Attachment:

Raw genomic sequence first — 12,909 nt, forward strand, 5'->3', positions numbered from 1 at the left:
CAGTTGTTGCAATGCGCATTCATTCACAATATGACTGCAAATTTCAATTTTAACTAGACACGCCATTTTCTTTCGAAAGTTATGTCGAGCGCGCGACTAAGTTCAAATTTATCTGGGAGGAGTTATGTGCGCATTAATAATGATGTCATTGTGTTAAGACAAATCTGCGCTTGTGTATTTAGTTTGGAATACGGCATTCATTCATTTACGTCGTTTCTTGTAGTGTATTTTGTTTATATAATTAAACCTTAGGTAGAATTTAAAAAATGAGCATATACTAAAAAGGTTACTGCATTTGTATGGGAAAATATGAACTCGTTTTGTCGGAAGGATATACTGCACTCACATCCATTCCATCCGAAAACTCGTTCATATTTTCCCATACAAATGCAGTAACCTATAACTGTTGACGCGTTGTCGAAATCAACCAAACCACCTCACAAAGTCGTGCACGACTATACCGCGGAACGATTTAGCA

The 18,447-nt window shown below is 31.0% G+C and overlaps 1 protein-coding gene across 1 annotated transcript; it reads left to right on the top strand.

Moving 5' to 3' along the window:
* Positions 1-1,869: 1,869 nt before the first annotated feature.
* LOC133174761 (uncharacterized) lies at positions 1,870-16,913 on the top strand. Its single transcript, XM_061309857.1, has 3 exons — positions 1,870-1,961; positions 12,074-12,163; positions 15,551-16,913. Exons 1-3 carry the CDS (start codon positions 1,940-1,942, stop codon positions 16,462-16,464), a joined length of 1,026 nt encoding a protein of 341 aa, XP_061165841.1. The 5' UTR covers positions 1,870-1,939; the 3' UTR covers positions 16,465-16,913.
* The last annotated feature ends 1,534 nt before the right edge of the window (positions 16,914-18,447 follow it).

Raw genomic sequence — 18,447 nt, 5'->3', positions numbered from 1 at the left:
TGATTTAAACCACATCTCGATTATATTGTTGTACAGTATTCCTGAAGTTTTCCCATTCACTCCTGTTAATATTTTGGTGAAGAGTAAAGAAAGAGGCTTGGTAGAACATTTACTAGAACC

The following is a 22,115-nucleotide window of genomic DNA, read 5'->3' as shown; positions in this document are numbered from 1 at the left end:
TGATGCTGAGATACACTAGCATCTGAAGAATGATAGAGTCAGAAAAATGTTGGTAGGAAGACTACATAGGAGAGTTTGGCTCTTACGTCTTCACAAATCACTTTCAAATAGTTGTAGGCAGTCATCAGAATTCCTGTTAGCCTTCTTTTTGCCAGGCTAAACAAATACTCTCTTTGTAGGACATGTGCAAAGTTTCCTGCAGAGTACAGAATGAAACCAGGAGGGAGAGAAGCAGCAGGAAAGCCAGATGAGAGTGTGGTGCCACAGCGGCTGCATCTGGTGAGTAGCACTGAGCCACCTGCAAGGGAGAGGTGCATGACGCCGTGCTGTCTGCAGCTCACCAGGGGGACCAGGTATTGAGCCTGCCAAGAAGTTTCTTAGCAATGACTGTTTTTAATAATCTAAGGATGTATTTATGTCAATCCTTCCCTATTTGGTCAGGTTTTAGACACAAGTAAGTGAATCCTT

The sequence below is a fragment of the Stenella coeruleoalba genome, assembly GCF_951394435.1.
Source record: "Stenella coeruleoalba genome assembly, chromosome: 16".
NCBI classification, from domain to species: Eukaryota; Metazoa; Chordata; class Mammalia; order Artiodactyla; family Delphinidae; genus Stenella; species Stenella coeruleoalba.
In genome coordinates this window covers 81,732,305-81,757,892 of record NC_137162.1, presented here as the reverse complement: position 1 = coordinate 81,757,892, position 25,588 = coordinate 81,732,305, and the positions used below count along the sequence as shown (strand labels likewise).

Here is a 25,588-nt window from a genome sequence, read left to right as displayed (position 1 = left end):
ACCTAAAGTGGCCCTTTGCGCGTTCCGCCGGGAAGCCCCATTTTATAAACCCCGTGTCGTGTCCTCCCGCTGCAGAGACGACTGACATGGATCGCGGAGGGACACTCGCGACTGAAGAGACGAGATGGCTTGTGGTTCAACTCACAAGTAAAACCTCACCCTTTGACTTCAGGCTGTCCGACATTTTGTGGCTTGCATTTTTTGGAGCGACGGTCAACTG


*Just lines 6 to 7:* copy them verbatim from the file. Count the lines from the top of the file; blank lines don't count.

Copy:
* LOC133174761 (uncharacterized) lies at positions 1,870-16,913 on the top strand. Its single transcript, XM_061309857.1, has 3 exons — positions 1,870-1,961; positions 12,074-12,163; positions 15,551-16,913. Exons 1-3 carry the CDS (start codon positions 1,940-1,942, stop codon positions 16,462-16,464), a joined length of 1,026 nt encoding a protein of 341 aa, XP_061165841.1. The 5' UTR covers positions 1,870-1,939; the 3' UTR covers positions 16,465-16,913.
* The last annotated feature ends 1,534 nt before the right edge of the window (positions 16,914-18,447 follow it).